5-12-2011; The Appellate Court, Workers’ Compensation Division rules an injured Illinois workers only gets one bite at the permanency apple.

We consider this a solid outcome for the defense side of the practice. In Baumgardner v. Illinois Workers' Compensation Commission,  No. 1-10-0727WC (1st Dist. April 11, 2011), a claimant who suffered a knee injury, followed by two subsequent injuries exacerbating the condition, was entitled to permanency benefits under a determination based upon a single section of the Workers' Compensation Act. The Appellate Court, Workers’ Compensation Division ruled when a claimant sustained two separate and distinct injuries to the same body part and the workers' compensation claims were consolidated for hearing and decision, it was proper for the Commission to consider all of the evidence presented and enter a single award encompassing the full extent of the disability demonstrated at the final hearing.


Claimant was a Cook County employee and evidence from the record indicated he injured his knee on three separate occasions while working for the County. The first injury resulted in knee surgery, followed by an unrestricted release back to work. The second injury occurred at the claimant's home, and resulted in Claimant returning to work with a knee brace. The third injury occurred at work and as a result, Claimant's work was somewhat restricted. The County reassigned Claimant to light duty work and reclassified his position, which reduced hourly earnings. The County paid him wage differential benefits under the assumption he would receive such benefits after an award by the Arbitrator under Section 8(d)(1) of Act.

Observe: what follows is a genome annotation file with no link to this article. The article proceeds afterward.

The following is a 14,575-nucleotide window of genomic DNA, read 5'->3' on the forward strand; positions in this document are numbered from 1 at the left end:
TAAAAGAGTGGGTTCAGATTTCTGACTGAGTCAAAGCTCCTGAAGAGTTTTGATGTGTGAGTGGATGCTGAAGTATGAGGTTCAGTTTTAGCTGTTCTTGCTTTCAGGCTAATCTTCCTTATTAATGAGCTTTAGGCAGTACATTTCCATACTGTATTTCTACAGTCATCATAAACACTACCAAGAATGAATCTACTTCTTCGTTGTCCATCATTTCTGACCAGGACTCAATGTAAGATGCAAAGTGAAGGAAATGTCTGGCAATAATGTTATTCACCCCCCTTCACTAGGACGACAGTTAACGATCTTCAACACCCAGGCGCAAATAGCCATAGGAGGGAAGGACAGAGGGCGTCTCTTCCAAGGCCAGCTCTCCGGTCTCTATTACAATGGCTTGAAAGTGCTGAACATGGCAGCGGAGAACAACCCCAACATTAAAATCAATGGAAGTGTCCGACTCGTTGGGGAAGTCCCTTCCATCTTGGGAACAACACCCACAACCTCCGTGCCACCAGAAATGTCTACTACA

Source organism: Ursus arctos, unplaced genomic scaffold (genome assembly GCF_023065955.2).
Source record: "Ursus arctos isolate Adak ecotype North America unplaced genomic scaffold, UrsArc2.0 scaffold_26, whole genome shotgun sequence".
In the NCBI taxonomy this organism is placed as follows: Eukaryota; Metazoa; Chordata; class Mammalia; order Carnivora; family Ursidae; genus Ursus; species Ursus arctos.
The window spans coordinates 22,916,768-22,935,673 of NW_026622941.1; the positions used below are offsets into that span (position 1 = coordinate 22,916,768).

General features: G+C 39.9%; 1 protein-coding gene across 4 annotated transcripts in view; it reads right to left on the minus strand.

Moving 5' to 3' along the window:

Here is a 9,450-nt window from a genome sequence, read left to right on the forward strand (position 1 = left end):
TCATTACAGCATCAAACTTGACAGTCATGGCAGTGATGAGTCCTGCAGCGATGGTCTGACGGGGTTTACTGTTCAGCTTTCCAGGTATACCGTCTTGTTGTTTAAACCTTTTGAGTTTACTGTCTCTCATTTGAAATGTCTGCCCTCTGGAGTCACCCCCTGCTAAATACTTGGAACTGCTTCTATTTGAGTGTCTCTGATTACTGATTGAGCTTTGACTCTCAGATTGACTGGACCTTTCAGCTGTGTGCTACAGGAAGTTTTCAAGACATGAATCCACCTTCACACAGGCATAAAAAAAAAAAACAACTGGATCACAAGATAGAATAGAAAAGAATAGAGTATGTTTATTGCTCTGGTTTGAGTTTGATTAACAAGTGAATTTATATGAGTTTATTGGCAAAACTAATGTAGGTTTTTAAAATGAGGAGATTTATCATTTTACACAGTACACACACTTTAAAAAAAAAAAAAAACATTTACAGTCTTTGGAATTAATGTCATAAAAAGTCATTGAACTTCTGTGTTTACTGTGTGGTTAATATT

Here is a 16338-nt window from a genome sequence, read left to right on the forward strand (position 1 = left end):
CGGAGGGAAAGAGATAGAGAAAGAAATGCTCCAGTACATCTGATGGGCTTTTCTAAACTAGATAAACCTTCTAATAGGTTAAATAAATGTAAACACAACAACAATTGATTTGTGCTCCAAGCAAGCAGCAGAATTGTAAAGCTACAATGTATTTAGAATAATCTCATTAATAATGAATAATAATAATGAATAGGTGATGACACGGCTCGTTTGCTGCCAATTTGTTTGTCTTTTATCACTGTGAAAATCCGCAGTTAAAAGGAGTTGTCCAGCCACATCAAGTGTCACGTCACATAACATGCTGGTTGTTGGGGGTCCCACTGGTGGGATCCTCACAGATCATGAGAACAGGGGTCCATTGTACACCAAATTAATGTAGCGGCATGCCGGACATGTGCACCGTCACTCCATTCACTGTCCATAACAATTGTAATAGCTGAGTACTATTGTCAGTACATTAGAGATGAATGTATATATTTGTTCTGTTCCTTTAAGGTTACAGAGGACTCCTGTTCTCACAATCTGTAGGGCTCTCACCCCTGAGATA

After surgery in 2002, Claimant filed three Applications for Adjustment of Claim seeking benefits. A consolidated arbitration hearing was conducted on all three applications. The County's proposed order included a provision Claimant was entitled to receive a scheduled permanent partial disability (PPD) award for a 35% loss of use of his right leg. Claimant's proposed order did not contain such a provision, and he filed a motion to “adopt” County's proposed order.


The Arbitrator issued a single decision covering all three consolidated claims. The Arbitrator awarded temporary total disability (TTD) benefits for 53 weeks for the first injury, and 53 additional weeks for the second injury. The Arbitrator additionally determined Claimant was entitled to receive wage differential benefits for the duration of his disability. Finally, the Arbitrator denied claimant's request to adopt the county's proposed PPD order providing an additional 35% LOU of the leg.


The Illinois Workers' Compensation Commission affirmed the Arbitrator’s order TTD benefits for the original injury and modified the order to include 13-2/7 weeks of TTD benefits for the third injury. The Commission also affirmed the grant of wage differential benefits, and rejected the claimant's argument he was also entitled to a scheduled PPD award for the first injury. In reaching its conclusion, the Commission determined the question of the nature and extent of the claimant's permanent disability was to be based on his condition at the time of the hearing and not based on the condition that existed 10 years earlier. The Circuit Court confirmed the Commission's decision at the initial level of appeal.